In general Deep stack poker is defined as when the stacks are relatively deep when compared to the blinds. I personally would consider that 200 BBs or more is playing with a deep-stack.
For the games I commonly spread, buy-in ranges will generally be 100 - 300 big blinds so when considering a game it's far better to judge it by the buy-in and not the blinds.
My games are either 6-max or 8-max, 1 table, DS cash games. Generally I try to spread a game on Tuesday and Saturday but it may vary based on other games in the area. I offer a wide range of blind levels ranging from:
$0.25/$0.25 $40-$100 buy-in
$1/$2 $200-$600 buy-in
Casino's generally only offer deep stack poker at the highest stakes. Deep stack games have fewer hands/hour therefore they're only offered with a time rake in Las Vegas that only makes sense for the higher stakes games.
In CA, they must have the same flat rake at all tables so they actually lose money by offering deep stack games. One may wonder at the wisdom for local casinos to even offer deep stack games at all, when far more profitable tables have long waiting lists.
Rake free home games have no such problem and blinds can get as low as we want. Therefore with small blinds and still significant buy-ins we can play deep stack poker and learn the same advanced concepts that go along with it.
CA Rakes vs Pro Win-Rates:
On-line data allowed us to accurately see win-rates for on-line players. They are measured in big blinds/100 hands. Sometimes they are measured in big bets/100 hands but that's more of a limit scale. A good online pro can win 10 bb/100 Hs, fewer than 1% can achieve win-rates of 20 bbs/100 Hs. It's generally considered that top live pros can do better than 20 bbs/100 Hs so, for arguments sake, lets just say that Phil Ivey could beat my $1/$2 DS game for 50 bbs/100 Hs in the long run if he chose to put the effort into it.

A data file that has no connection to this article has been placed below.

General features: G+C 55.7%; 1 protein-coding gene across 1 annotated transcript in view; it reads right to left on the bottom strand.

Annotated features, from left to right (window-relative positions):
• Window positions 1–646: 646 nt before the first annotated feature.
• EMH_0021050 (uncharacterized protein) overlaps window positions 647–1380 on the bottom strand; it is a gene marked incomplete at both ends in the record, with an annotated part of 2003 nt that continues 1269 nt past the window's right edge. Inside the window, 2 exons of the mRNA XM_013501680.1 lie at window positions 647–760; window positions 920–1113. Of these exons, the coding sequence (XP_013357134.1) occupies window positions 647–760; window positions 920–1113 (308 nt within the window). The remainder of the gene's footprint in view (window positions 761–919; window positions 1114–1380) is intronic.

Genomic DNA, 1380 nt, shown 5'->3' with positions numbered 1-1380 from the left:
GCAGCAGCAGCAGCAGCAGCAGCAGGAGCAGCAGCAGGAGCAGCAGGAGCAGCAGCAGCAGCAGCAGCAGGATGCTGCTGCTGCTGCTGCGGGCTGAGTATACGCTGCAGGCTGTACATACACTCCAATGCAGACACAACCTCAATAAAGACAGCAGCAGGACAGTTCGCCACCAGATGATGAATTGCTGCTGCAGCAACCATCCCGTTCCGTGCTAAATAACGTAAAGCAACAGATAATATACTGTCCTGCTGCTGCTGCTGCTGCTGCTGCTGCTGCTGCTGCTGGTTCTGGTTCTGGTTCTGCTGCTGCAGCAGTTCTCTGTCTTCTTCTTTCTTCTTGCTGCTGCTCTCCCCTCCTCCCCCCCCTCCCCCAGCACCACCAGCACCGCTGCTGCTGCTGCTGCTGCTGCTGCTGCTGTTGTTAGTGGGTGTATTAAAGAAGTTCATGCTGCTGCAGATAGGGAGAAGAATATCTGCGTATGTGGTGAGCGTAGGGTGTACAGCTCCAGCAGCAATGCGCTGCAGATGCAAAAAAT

Local casinos charge a $5 rake/hand. If you were to compare a DS $1/$2 game with a $500 max buy-in, it's similar stakes to their popular $2/$3/$5 game. So a CA rake in one of my $1/$2 games amounts to a drop of 250 bbs/ 100 hands! That's 5x the amount that Phil Ivey could win with his best effort in the long run or 25x that of a very good player.
I'll be honest by saying that I'm an advanced player with a good understanding of deep stack play but I'm no Phil Ivey. Therefore we can see that the threat from a single player is relatively small. Still I'll often be under several handicaps both from distractions of hosting as well as directly self induced handicapping by posting extra money.
The reason I do this is to promote the growth of the game. I gain nothing from a game that eventually dies out so I'm willing to sacrifice much of my own win-rate to make the games more worth while for others. What I sacrifice in hourly rates, I hope to make up in part by higher volume and eventually higher stakes along with the huge benefit of 0 rake.
I run a quality game with only the best poker equipment including: casino quality ceramic chips, top quality plastic cards, casino quality table, with plenty of space for players, comfortable chairs, and even the best shuffle machine money can buy.